The Student News Site of Tarrant County College

The Collegian

The Student News Site of Tarrant County College

The Collegian

The Student News Site of Tarrant County College

The Collegian

CD Review-Gwen Stefani: The Sweet Escape

By Isaiah Smith/entertainment editor

Gwen Stefani reinvents her style, with a modern twist, on her second solo album The Sweet Escape. The rocker-chick lead for No Doubt sounds fresh and exciting with this mix of pop music.

“You work so hard on the music. It’s such an emotional outlet,” Stefani said in a press release. “It’s just an expression of your personality. It shows who you are without having to use words, just the music.”

“Wonderful Life” has a pulsing beat with a catchy chorus. Stefani shows emotion on this song, a definite single. The music sounds a little pop, a little techno and very new.

Stefani had some good help on this album, too, featuring names like Akon, Pharrell, The Neptunes and even Keane’s Tim Rice-Oxley.

“The Sweet Escape,” which features Akon, is the second single and has received major airplay. Stefani describes the track as “’60s girl pop meets hip-hop.”

“I kept getting people saying, ‘You’ve gotta work with this guy Akon,’” Stefani said in the release. “I cancelled the session because I was burned out. Jimmy [Lovine] calls and says, ‘You can cancel everything else. Just don’t cancel this session! You have to work with Akon.’ I said, ‘Okay, dude. I’ll go.’”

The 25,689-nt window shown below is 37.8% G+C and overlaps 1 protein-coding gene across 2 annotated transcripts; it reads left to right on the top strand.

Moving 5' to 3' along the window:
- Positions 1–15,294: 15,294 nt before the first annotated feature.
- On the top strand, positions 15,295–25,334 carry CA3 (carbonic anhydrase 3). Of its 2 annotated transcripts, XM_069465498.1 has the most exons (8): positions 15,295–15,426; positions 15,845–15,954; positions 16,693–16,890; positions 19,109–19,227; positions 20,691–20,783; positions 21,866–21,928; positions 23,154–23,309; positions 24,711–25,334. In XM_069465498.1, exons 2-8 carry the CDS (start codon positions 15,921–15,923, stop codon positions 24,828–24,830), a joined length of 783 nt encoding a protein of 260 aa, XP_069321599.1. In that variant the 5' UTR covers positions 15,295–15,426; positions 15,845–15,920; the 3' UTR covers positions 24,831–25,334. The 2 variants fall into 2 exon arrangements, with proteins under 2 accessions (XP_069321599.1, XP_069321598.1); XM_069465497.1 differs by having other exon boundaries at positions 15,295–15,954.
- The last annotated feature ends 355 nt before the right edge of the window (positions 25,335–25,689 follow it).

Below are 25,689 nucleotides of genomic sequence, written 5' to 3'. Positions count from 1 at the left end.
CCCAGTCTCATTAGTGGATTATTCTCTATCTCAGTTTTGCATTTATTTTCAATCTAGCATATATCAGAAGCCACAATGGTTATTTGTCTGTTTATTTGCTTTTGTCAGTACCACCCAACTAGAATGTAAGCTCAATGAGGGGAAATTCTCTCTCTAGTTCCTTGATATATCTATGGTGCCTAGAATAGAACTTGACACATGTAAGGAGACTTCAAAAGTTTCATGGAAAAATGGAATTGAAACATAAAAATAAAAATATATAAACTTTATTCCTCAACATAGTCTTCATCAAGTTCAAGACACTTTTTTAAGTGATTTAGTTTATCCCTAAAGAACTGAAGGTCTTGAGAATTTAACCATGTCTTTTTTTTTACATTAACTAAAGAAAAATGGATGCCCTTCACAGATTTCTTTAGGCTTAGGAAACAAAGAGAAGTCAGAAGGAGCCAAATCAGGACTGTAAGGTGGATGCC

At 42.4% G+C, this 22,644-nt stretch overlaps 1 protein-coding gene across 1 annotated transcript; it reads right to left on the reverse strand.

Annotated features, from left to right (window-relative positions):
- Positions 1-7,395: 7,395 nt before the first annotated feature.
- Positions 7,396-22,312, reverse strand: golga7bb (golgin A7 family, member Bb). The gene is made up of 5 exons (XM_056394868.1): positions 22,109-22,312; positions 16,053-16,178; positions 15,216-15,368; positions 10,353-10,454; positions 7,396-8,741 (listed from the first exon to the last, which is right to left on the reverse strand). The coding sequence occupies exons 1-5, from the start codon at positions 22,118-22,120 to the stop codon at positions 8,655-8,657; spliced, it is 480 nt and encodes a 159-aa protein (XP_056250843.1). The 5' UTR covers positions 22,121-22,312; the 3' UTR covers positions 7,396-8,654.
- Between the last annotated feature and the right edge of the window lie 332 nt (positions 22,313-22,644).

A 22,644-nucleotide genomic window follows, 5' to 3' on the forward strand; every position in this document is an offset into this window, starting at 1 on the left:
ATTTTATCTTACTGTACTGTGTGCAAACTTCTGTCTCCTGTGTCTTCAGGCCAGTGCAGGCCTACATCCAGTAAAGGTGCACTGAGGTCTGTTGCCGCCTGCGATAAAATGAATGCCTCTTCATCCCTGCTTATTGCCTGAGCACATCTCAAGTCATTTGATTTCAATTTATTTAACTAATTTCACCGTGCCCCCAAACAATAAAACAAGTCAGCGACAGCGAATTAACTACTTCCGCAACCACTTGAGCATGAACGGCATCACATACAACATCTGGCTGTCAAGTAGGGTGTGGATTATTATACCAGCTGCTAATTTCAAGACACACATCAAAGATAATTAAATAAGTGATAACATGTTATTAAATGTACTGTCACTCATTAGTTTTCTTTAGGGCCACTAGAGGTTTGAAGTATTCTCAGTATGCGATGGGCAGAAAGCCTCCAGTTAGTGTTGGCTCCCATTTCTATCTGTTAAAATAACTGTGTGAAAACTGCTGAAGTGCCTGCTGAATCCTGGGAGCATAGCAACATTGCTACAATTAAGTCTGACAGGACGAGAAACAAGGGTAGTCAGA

“Early Winter,” co-written by Rice-Oxley, is one of my favorite tracks. The lyrics are touching with Stefani singing ballad lyrics. The influence from Keane can be distinctly heard, but that is a good thing.

“I just really wanted a ballad on this record,” she said in the release. “Tim had never written outside of Keane before. The song is so beautiful and addictive.”

Stefani loves to mix genres. “Wind It Up,” the first single released off The Sweet Escape, is a mix of beats by The Neptunes and The Sound of Music.

“It’s just a dream I’ve always had,” she said about the track. “To take The Sound of Music—which is one of my favorite movies of all time—and put it on vinyl … When I heard the mash-up, I actually cried.”

Stefani’s modern take on yodeling and polka music, mixing it with hip-hop and a drum-line, is progressive. More artists should take risks like this one.

Pharrell adds his touch with the track “Yummy.” He and Stefani sing this sexually charged track with tribal drumming interspersed with video game sounds.

This CD really is a sweet escape. I give it five stars.

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